Any hope B2B sales and marketing could return to normalcy in 2021 took a hit in January when CES, the largest trade show in North America, was forced to go virtual because of the continuing COVID-19 pandemic.
In 2020 CES attracted 4,419 exhibiting companies to Las Vegas to showcase goods and services to 171,26 people from 162 different countries.
"We've been optimistic, but realistic," says Gary Shapiro, CEO of the Consumer Technology Association (CTA), host of CES. "We had no choice but to reimagine CES."
B2B buyers and sellers have had to reimagine the way they conduct business since the pandemic started with trade shows, and even face-to-face meetings, not feasible because of social distancing requirements.
Companies should continue to put more effort into strengthening their B2B digital marketing, especially email marketing.
B2B Trade Show Market May Not Recover Until After 2024
While CES has its fingers crossed that the show can return to an in-person event in 2022, PwC estimates that the US B2B trade show market may not recover to pre-pandemic level for years.
PwC research says that the US B2B trade show market was $15.58 billion in 2019. Last year, with most major events cancelled after March, the market nosedived 64.3 percent to $5.56 billion.
Even with a steady recovery, PwC forecasts the market to grow back to only $14.5 billion by 2024, numbers shy of 2019.
In the meantime, virtual events, such as the CES show, and other forms of digital marketing, such as email campaigns, will take on more importance.
Lauren Goode, writing in her article “Virtual CES Was as Surreal as We All Suspected It Would Be: Should It Have Happened at All?” in Wired summarizes that for some companies, skipping the cost of virtual trade shows and using email instead might be more cost-effective.
“The CTA was still charging between $1,200 and $1,500 for a gadget maker to be a “digital exhibitor.” That’s not including the additional fees to participate in tangential events like Pepcom (anywhere from $2,500 to $10,000, according to documents reviewed by WIRED),” wrote Goode. “For that amount, plenty of smaller companies would be better off emailing journalists or potential business partners directly and setting up their own Zoom briefings.”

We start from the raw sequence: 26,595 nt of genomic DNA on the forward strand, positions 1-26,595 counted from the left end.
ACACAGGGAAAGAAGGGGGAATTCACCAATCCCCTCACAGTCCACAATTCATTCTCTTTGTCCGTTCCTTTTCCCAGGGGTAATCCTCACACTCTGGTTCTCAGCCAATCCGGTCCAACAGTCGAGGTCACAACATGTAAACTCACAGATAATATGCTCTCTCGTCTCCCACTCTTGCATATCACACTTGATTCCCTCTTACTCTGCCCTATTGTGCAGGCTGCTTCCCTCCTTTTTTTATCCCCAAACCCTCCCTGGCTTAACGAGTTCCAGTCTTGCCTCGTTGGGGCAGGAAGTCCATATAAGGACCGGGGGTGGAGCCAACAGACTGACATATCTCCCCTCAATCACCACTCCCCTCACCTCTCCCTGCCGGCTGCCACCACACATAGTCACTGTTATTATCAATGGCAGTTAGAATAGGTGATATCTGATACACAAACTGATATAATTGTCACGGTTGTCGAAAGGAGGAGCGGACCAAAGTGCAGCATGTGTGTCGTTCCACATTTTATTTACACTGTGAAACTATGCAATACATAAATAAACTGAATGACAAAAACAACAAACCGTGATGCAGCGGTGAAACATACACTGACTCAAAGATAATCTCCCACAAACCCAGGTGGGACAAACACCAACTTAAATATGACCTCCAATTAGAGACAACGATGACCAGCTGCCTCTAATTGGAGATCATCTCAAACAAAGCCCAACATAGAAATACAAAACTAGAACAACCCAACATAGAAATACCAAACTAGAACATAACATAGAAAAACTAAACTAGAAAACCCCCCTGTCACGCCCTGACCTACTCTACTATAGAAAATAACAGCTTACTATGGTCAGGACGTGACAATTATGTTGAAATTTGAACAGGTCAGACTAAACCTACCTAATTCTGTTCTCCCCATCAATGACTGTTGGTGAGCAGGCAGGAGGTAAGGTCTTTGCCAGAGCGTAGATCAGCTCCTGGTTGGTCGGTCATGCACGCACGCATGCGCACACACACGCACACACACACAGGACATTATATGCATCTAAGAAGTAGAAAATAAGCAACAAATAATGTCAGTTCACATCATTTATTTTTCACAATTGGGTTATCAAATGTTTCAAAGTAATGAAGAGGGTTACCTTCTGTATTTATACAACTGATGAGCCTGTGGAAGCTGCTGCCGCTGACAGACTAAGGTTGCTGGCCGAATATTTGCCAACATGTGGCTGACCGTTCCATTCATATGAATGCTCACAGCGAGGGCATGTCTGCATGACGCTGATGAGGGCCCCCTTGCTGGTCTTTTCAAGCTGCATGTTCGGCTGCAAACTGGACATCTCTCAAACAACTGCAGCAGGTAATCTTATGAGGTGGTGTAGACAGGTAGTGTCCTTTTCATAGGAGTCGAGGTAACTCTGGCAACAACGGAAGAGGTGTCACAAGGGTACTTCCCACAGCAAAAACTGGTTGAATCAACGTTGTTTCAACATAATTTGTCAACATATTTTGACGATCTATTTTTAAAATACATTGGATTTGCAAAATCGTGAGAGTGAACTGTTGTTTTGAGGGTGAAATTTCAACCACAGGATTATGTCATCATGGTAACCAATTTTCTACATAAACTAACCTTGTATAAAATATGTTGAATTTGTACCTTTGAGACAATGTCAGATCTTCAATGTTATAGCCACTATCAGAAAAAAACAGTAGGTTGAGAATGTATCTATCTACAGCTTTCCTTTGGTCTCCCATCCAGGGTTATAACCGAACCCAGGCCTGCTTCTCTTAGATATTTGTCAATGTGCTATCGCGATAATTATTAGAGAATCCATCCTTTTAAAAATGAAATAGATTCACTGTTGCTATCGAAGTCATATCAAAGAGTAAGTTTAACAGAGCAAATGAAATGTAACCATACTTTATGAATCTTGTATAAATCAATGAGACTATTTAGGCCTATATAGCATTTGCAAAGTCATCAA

Email is Having Its Moment
Some have been trying to write email’s obituary for years, but email is very much alive and clicking.
According to Statista, there were 306.4 billion emails sent in 2020 … each day! That figure is estimated to grow to 361.6 billion daily emails by 2024.
“Despite the growth and prominence of mobile messengers and chat apps, email has remained a central part of daily digital life,” said Statista’s Joseph Johnson.
Even before the pandemic hit, B2B email was on the rise with Radicati reporting that between 2015 and 2019, business emails received per day rose from 112.5 to 128.8. Litmus reported in “The State of Email 2019” that the average ROI of an email campaign was $38 for every $1 spent.
Forrest Brown in his article “Where To Spend B2B Marketing Budgets During A Pandemic” said, “This is good news for B2B marketers looking to gain more top-of-the-funnel leads, as paid email campaigns like content syndication and sponsored newsletters stand to offer good ROI if current trends and projections hold.”
Email Campaigns: Breaking Through the Noise
Validy in its report, “Disruption: How the 2020 Pandemic Changed Email” showed that while global inboxes remain at an all-time high, open and click-through rates have returned or remain at pre-pandemic levels, making it harder for companies to get their message across.
The report estimates that open rates, which peaked at 27 percent at the start of the pandemic, were now under 24 percent and that click-through rates never really jumped as much as open rates and were now between 3 and 4 percent.
Some inbox behaviors have changed with remote work during the pandemic, according to the report:
- Traditionally, mornings were considered an effective time to send emails, but afternoon emails in 2020 yielded better engagement.
- Emails sent at the top of the hour, usually avoided by marketers, but in 2020 there was higher engagement at this time as many employees were online waiting for Zoom meetings to start and had time for email.
The report recommends that companies should invest in content and messaging and that best practices are more important than ever when it comes to email marketing.
“Be careful and intentional when digging deeper into your audience database and in setting up your campaigns. Straying from best practices will hurt more than it helps in the long run,” the report concludes.
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